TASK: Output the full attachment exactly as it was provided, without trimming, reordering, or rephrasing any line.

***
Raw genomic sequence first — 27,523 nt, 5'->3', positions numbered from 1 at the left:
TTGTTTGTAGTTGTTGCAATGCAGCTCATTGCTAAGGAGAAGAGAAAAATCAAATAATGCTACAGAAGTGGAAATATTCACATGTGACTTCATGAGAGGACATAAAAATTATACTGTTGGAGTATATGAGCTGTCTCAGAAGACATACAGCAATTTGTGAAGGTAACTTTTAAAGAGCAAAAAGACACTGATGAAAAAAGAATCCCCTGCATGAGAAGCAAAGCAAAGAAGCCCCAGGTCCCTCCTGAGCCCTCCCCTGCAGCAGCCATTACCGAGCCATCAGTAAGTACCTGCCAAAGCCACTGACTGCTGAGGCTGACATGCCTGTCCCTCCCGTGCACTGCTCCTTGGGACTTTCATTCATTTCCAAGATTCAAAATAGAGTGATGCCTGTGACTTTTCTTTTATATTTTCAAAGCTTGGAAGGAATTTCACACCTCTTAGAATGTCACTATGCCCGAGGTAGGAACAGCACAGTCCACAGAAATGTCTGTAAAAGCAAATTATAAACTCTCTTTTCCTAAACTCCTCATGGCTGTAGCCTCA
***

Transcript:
Raw genomic sequence first — 27,523 nt, 5'->3', positions numbered from 1 at the left:
TTGTTTGTAGTTGTTGCAATGCAGCTCATTGCTAAGGAGAAGAGAAAAATCAAATAATGCTACAGAAGTGGAAATATTCACATGTGACTTCATGAGAGGACATAAAAATTATACTGTTGGAGTATATGAGCTGTCTCAGAAGACATACAGCAATTTGTGAAGGTAACTTTTAAAGAGCAAAAAGACACTGATGAAAAAAGAATCCCCTGCATGAGAAGCAAAGCAAAGAAGCCCCAGGTCCCTCCTGAGCCCTCCCCTGCAGCAGCCATTACCGAGCCATCAGTAAGTACCTGCCAAAGCCACTGACTGCTGAGGCTGACATGCCTGTCCCTCCCGTGCACTGCTCCTTGGGACTTTCATTCATTTCCAAGATTCAAAATAGAGTGATGCCTGTGACTTTTCTTTTATATTTTCAAAGCTTGGAAGGAATTTCACACCTCTTAGAATGTCACTATGCCCGAGGTAGGAACAGCACAGTCCACAGAAATGTCTGTAAAAGCAAATTATAAACTCTCTTTTCCTAAACTCCTCATGGCTGTAGCCTCA